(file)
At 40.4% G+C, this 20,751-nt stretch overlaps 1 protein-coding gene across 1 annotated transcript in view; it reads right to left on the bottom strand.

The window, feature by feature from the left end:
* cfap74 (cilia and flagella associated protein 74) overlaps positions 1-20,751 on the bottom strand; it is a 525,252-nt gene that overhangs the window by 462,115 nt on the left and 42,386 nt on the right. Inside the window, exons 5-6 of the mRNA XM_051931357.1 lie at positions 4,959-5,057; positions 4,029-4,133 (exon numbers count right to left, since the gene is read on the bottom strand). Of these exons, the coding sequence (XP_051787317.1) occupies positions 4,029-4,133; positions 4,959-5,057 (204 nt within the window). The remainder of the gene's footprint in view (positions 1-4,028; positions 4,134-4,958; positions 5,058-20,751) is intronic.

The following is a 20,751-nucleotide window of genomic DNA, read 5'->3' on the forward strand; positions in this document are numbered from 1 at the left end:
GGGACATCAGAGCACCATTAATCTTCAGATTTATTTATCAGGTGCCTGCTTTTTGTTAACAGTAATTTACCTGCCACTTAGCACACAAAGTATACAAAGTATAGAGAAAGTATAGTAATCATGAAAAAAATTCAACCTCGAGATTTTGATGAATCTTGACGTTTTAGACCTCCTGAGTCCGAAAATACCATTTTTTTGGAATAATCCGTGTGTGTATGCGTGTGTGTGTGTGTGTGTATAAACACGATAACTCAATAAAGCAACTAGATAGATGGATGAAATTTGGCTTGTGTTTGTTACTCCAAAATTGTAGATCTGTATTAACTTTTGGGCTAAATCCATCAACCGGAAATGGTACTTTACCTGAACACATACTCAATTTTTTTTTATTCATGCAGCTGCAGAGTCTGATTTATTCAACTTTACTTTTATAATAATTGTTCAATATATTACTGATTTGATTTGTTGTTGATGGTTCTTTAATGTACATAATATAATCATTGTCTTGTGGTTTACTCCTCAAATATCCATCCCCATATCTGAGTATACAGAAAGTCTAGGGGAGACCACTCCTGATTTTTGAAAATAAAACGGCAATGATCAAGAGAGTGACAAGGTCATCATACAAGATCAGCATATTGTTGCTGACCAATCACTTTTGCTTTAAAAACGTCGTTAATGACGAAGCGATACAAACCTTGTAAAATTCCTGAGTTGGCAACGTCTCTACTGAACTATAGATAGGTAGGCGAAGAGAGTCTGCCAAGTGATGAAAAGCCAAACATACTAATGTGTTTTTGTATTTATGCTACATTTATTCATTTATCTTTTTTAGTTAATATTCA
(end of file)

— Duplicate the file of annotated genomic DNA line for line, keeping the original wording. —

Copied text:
At 40.4% G+C, this 20,751-nt stretch overlaps 1 protein-coding gene across 1 annotated transcript in view; it reads right to left on the bottom strand.

The window, feature by feature from the left end:
* cfap74 (cilia and flagella associated protein 74) overlaps positions 1-20,751 on the bottom strand; it is a 525,252-nt gene that overhangs the window by 462,115 nt on the left and 42,386 nt on the right. Inside the window, exons 5-6 of the mRNA XM_051931357.1 lie at positions 4,959-5,057; positions 4,029-4,133 (exon numbers count right to left, since the gene is read on the bottom strand). Of these exons, the coding sequence (XP_051787317.1) occupies positions 4,029-4,133; positions 4,959-5,057 (204 nt within the window). The remainder of the gene's footprint in view (positions 1-4,028; positions 4,134-4,958; positions 5,058-20,751) is intronic.

The following is a 20,751-nucleotide window of genomic DNA, read 5'->3' on the forward strand; positions in this document are numbered from 1 at the left end:
GGGACATCAGAGCACCATTAATCTTCAGATTTATTTATCAGGTGCCTGCTTTTTGTTAACAGTAATTTACCTGCCACTTAGCACACAAAGTATACAAAGTATAGAGAAAGTATAGTAATCATGAAAAAAATTCAACCTCGAGATTTTGATGAATCTTGACGTTTTAGACCTCCTGAGTCCGAAAATACCATTTTTTTGGAATAATCCGTGTGTGTATGCGTGTGTGTGTGTGTGTGTATAAACACGATAACTCAATAAAGCAACTAGATAGATGGATGAAATTTGGCTTGTGTTTGTTACTCCAAAATTGTAGATCTGTATTAACTTTTGGGCTAAATCCATCAACCGGAAATGGTACTTTACCTGAACACATACTCAATTTTTTTTTATTCATGCAGCTGCAGAGTCTGATTTATTCAACTTTACTTTTATAATAATTGTTCAATATATTACTGATTTGATTTGTTGTTGATGGTTCTTTAATGTACATAATATAATCATTGTCTTGTGGTTTACTCCTCAAATATCCATCCCCATATCTGAGTATACAGAAAGTCTAGGGGAGACCACTCCTGATTTTTGAAAATAAAACGGCAATGATCAAGAGAGTGACAAGGTCATCATACAAGATCAGCATATTGTTGCTGACCAATCACTTTTGCTTTAAAAACGTCGTTAATGACGAAGCGATACAAACCTTGTAAAATTCCTGAGTTGGCAACGTCTCTACTGAACTATAGATAGGTAGGCGAAGAGAGTCTGCCAAGTGATGAAAAGCCAAACATACTAATGTGTTTTTGTATTTATGCTACATTTATTCATTTATCTTTTTTAGTTAATATTCA